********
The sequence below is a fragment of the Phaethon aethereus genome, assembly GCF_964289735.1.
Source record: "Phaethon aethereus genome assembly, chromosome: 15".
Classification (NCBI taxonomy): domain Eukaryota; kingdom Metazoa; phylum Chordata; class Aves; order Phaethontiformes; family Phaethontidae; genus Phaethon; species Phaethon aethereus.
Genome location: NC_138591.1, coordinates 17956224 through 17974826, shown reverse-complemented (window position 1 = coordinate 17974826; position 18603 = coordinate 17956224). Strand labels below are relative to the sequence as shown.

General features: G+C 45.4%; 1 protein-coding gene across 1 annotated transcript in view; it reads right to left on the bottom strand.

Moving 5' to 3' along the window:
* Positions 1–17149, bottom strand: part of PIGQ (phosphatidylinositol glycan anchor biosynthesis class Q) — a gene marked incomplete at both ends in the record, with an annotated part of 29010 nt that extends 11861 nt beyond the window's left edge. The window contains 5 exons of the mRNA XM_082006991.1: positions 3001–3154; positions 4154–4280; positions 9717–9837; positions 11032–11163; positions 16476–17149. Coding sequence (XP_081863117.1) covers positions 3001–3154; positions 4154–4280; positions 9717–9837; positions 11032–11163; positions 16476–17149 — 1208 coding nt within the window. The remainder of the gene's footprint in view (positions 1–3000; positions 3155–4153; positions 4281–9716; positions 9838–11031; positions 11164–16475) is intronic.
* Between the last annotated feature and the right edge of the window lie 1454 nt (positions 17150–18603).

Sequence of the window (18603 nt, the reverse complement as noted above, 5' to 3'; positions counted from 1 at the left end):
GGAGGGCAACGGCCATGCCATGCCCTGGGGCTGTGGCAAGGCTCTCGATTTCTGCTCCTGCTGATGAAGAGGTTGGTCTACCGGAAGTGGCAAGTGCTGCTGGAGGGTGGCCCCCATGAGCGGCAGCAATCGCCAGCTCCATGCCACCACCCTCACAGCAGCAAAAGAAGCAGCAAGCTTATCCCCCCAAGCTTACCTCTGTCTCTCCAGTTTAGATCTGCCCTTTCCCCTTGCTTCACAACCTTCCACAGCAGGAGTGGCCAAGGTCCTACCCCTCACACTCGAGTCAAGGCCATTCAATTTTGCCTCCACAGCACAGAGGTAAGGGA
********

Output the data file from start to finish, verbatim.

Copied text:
The sequence below is a fragment of the Phaethon aethereus genome, assembly GCF_964289735.1.
Source record: "Phaethon aethereus genome assembly, chromosome: 15".
Classification (NCBI taxonomy): domain Eukaryota; kingdom Metazoa; phylum Chordata; class Aves; order Phaethontiformes; family Phaethontidae; genus Phaethon; species Phaethon aethereus.
Genome location: NC_138591.1, coordinates 17956224 through 17974826, shown reverse-complemented (window position 1 = coordinate 17974826; position 18603 = coordinate 17956224). Strand labels below are relative to the sequence as shown.

General features: G+C 45.4%; 1 protein-coding gene across 1 annotated transcript in view; it reads right to left on the bottom strand.

Moving 5' to 3' along the window:
* Positions 1–17149, bottom strand: part of PIGQ (phosphatidylinositol glycan anchor biosynthesis class Q) — a gene marked incomplete at both ends in the record, with an annotated part of 29010 nt that extends 11861 nt beyond the window's left edge. The window contains 5 exons of the mRNA XM_082006991.1: positions 3001–3154; positions 4154–4280; positions 9717–9837; positions 11032–11163; positions 16476–17149. Coding sequence (XP_081863117.1) covers positions 3001–3154; positions 4154–4280; positions 9717–9837; positions 11032–11163; positions 16476–17149 — 1208 coding nt within the window. The remainder of the gene's footprint in view (positions 1–3000; positions 3155–4153; positions 4281–9716; positions 9838–11031; positions 11164–16475) is intronic.
* Between the last annotated feature and the right edge of the window lie 1454 nt (positions 17150–18603).

Sequence of the window (18603 nt, the reverse complement as noted above, 5' to 3'; positions counted from 1 at the left end):
GGAGGGCAACGGCCATGCCATGCCCTGGGGCTGTGGCAAGGCTCTCGATTTCTGCTCCTGCTGATGAAGAGGTTGGTCTACCGGAAGTGGCAAGTGCTGCTGGAGGGTGGCCCCCATGAGCGGCAGCAATCGCCAGCTCCATGCCACCACCCTCACAGCAGCAAAAGAAGCAGCAAGCTTATCCCCCCAAGCTTACCTCTGTCTCTCCAGTTTAGATCTGCCCTTTCCCCTTGCTTCACAACCTTCCACAGCAGGAGTGGCCAAGGTCCTACCCCTCACACTCGAGTCAAGGCCATTCAATTTTGCCTCCACAGCACAGAGGTAAGGGA